The question of whether and how information is actively transferred from knowledgeable to ignorant individuals has received much attention in psychology and evolutionary biology. Research in these fields has proceeded largely independently, with studies of nonhuman animals focusing on knowledgeable individuals and whether or not they meet a functional definition of teaching, while studies of children focus on the learner’s assumptions and inferences. We argue that a comprehensive theory of teaching will benefit from integrating perspectives and empirical phenomena from evolutionary and developmental disciplines. In this review, we identify cases of seemingly purposeful information transfer (i.e. teaching) in human and nonhuman animals, discuss what is known about the cognitive processes that support teaching in different species, and highlight ways in which each discipline might be informed by extant theories and empirical tools from the other.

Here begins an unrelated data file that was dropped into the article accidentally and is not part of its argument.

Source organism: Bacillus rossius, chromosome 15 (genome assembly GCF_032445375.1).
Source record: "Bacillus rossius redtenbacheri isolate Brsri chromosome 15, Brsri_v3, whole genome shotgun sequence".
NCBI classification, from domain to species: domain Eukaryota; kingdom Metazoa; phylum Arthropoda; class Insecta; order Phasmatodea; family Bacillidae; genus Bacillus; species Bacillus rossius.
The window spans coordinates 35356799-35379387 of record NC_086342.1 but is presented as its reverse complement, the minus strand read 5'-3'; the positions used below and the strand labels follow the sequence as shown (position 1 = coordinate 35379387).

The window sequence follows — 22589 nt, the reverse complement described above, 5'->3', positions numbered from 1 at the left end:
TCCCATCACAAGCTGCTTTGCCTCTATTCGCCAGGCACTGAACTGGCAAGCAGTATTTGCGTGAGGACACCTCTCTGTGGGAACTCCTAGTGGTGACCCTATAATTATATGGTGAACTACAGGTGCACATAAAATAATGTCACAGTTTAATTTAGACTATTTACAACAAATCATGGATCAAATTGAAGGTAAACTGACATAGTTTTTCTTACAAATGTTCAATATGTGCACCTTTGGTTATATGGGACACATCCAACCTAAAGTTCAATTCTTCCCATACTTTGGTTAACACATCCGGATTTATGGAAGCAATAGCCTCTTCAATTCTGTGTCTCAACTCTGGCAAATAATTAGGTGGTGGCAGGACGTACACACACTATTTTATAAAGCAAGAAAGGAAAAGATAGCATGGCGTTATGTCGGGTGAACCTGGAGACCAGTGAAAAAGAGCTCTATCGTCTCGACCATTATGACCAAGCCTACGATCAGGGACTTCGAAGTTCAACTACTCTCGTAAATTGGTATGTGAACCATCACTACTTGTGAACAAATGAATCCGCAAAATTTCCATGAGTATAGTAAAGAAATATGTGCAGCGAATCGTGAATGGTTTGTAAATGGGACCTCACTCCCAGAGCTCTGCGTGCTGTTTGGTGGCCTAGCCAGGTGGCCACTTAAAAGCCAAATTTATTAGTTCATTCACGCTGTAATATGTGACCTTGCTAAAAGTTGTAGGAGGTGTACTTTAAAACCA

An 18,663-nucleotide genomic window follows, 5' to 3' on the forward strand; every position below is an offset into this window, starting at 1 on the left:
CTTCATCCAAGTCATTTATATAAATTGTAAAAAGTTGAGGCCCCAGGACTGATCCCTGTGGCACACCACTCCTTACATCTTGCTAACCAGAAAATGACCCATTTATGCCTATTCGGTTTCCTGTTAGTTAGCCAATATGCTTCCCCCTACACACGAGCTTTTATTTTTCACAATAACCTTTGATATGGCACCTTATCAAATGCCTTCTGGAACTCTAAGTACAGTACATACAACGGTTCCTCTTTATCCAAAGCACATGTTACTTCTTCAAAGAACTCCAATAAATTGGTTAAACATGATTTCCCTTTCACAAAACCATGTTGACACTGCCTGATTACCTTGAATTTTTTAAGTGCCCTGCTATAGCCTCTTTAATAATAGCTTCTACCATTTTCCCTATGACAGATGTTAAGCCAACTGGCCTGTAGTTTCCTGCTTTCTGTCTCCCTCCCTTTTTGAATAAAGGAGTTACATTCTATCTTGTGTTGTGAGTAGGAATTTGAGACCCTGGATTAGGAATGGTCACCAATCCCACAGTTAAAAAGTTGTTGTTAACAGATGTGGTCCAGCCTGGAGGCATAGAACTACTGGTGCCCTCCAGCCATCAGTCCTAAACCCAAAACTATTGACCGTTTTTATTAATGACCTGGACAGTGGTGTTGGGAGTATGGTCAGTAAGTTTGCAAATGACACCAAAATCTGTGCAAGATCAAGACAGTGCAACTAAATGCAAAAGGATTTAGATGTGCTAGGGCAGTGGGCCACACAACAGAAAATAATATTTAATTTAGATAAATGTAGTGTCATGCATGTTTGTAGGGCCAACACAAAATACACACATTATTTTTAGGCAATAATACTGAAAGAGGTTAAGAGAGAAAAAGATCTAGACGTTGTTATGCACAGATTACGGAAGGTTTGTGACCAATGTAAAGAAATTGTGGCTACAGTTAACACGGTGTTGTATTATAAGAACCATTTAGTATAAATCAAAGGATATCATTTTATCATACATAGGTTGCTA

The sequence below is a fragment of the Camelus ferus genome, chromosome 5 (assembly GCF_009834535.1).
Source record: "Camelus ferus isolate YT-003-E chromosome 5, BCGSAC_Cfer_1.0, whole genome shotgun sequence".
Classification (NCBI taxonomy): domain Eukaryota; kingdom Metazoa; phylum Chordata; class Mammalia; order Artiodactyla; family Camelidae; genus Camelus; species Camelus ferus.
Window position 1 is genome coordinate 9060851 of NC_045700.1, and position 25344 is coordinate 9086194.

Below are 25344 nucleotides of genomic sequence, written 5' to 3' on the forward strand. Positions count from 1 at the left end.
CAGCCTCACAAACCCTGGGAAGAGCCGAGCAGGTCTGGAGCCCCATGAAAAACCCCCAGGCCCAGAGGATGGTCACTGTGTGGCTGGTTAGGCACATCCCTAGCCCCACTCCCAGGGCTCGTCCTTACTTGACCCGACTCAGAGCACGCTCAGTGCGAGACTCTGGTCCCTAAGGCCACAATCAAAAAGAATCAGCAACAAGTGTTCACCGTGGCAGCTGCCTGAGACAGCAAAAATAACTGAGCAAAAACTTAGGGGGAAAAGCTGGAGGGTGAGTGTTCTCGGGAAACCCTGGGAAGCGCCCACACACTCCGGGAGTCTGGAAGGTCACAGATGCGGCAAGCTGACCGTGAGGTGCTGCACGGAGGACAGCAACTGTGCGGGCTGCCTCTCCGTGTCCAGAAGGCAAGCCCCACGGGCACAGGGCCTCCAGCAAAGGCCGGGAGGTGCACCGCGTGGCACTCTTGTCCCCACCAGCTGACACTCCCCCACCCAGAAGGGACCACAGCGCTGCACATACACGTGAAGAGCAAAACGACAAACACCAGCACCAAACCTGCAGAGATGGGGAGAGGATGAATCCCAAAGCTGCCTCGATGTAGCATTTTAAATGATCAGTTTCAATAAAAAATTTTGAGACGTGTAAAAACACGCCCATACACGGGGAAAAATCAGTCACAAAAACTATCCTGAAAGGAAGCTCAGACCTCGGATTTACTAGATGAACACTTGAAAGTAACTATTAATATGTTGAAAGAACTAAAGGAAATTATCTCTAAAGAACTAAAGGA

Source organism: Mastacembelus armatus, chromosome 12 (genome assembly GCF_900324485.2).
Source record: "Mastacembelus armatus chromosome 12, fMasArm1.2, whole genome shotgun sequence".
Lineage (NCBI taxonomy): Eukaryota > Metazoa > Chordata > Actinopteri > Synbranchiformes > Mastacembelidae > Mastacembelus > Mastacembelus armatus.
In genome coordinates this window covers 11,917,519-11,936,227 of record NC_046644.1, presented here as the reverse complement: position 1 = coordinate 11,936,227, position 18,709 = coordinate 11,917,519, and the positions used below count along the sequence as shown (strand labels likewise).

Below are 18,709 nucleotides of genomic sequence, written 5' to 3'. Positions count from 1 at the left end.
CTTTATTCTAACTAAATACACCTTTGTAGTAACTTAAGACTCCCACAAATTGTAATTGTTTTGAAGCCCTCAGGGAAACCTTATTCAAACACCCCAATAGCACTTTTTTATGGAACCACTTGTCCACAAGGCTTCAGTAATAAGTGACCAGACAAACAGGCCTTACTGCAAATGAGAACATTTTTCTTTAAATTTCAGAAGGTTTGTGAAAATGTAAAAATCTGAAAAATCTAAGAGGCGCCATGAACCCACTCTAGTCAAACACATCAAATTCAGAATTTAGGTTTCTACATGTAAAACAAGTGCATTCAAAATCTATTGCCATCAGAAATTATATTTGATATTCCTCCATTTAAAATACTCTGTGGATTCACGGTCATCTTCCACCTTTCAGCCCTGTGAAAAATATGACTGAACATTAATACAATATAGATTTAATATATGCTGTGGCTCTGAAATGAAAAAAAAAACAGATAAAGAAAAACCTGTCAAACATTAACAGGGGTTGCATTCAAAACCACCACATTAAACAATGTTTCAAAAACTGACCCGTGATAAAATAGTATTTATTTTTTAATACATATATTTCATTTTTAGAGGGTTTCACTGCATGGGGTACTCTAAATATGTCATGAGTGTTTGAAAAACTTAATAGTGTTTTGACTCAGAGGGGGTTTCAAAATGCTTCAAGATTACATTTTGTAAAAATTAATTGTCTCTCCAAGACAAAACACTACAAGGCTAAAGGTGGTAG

We propose that continued research on teaching across phylogeny and ontogeny will be crucial to understanding the diverse forms social learning can take, and the possible mechanisms that can support effective transmission of different types of information. With respect to humans, it may be crucial to understanding our species-specific ability to maintain a rich, cumulative cultural inheritance. Humans inhabit dynamic, complex, and richly diverse environments, constructing intellectual, political, and cultural institutions that massively outstrip the achievements of even closely related species, and exhibit ratcheting over time. A central problem for evolutionary and developmental researchers is to characterize the key cognitive ingredients that drive these vast, undeniable differences. The study of teaching, along with other forms of social transmission, has the potential to yield progress on this question by characterizing how changes occurring over phylogenetic timescales support forms of learning that widen this gulf over ontogeny.